The stock had a nice day yesterday, and rightly so.  Today we've had a couple of upgrades which have pushed the valuation to 17x our 2010 number.  CCL is not overly expensive but the valuation a little worrisome for a company facing uncertain demand, big capacity increases, and declining ROIC.

Retail First Look: 6/19/09


Liz came out yesterday morning and 'updated guidance' (ie guided down) the morning after announcing a convertible offering. Combine that with short interest as a % of float going from 20% to 4% year-to date, and arbs looking to short the stock and play this deal. What do you get? A 25% hit on the day. Ouch! Welcome to the reality of sub-$5 stocks.

 My thoughts? Let's think about sentiment for a minute. Sales have been awful out there for the past 3-weeks. This is across concepts and price points. Is LIZ doing poorly? You betcha. But no worse on a relative basis than they had been.

 Given that Liz' credibility is already in the gutter, there's no way the company could risk doing a deal and then coming out a few weeks later and missing by a dime. They HAD to preannounce.

 What are people ignoring? Over the course of the past several months LIZ has taken several steps to repair its balance sheet, push out maturities and mitigate bankruptcy risk. It has done just that. I firmly believe (via basic math) that this company will not breach nevermind file. On top of that, costs are coming down further, capex will be cut again, and there's the call option on selling additional assets.

In the spirit of this being a binary outcome, either the top line stabilizes, margins pop, people eye $0.80 in EPS and actually start to view this as a company with a shot at being a viable ongoing concern. If it fails, then LIZ fires McComb, and breaks up the pieces. The core Liz brand used to be $1.4bn. Now its just under $1bn. Lets say the real number is $600mm. What do you think Wal*Mart could do with this as a house brand? 1x sales on that brand plus the value of Lucky, Juicy, Kate Spade, and monetization of other assets gets a high single digit stock after netting out debt.

Does the stock look like death here? Yes. Technically it is broken. But I still really like the risk/reward.



  • Pockets of improving trends within home related categories continue to surface. On Pier One's 1Q conference call, the CEO highlighted outdoor furniture as one of the company's best performing categories. He also noted that strength has continued into the Summer and outdoor accessories are also performing well. Whether this is a benefit of "cocooning" or just an overall improving trend off of a low base, we take this as a positive sign for the sector.
  • Not surprisingly there has been a large amount of talk about the poor weather during the month of June. Rainfall amounts are breaking records across much of the country and the month still has just under two weeks to go. Given the overall weakness in the economic backdrop, it has been some time since the good old weather excuse has been used. We don't like to hear such excuses, but this time it's probably warranted.
  • The NRF urged Congress Thursday to resist political pressures from the textile industry to tighten tariff enforcement for apparel imports amidst an influx of counterfeit goods. Last we checked, the number of US textile mills has fallen by over 80% over the past 10 years. The NRF is holding the cards here, and will win the political card game.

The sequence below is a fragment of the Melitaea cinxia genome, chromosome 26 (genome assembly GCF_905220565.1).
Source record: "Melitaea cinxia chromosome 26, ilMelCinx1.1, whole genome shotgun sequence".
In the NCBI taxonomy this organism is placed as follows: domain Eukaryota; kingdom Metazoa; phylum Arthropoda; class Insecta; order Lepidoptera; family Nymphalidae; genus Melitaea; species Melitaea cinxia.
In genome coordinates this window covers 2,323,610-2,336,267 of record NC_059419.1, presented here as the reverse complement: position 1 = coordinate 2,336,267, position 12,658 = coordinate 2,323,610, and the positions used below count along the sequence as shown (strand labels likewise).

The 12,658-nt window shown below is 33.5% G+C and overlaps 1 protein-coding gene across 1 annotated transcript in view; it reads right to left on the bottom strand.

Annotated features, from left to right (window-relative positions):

• In addition to announcing the acquisition of Universal Safety Response, Smith & Wesson silenced recent calls that demand for handguns and rifles has weakened by issuing updated Q4 results - revenues +20% were double consensus expectations. More details will be provided when SWHC reports earnings Monday.


Zach's overview of items you're unlikely to find in the general press. 

  • The disparity between VAT rates North and South of the border will result in substantial job losses in the retail sector, electronics group, Currys warned today. Currys, which has outlets in both parts of Ireland, called on the Government here to cut VAT, allowing businesses to compete more effectively.
  • MPs voted yesterday evening to increase VAT rate from the current 18 percent to 20 percent, writes Äripäev. The third reading that is expected also to approve the raise in the excise duties of fuel and alcohol and cut sickness benefits will take place today.
  • The U.S. International Trade Commission voted on Thursday to move forward with the first general Chinese safeguard case decided under the Obama administration, which could have implications for other industries like textiles. The question is, will Obama send a message about the administration's willingness to be tough on China and decide to impose quotas ? Pasted from <>
  • U.S. textile executives who at one time supported the controversial Central American Free Trade Agreement told a House panel Thursday that four years of massive amounts of fraud and inadequate Customs enforcement in the region are crippling their businesses. Textile executives are calling on Congress and the Obama administration to overhaul the textile enforcement division of U.S. Customs & Border Protection and crack down on what they claim are soaring levels of fraud in Central America and other trade preference areas. Pasted from <>
  • Diadora SpA said Wednesday it had reached an agreement for Geox SpA's founder and Chairman Mario Moretti Polegato to buy all Diadora's assets through his investment arm, Lir. Pasted from <>
  • Nike Inc. appointed John Lechleiter, Ph.D. to its board of directors. Lechleiter, 55, is chairman, president, and CEO of Eli Lilly and Company.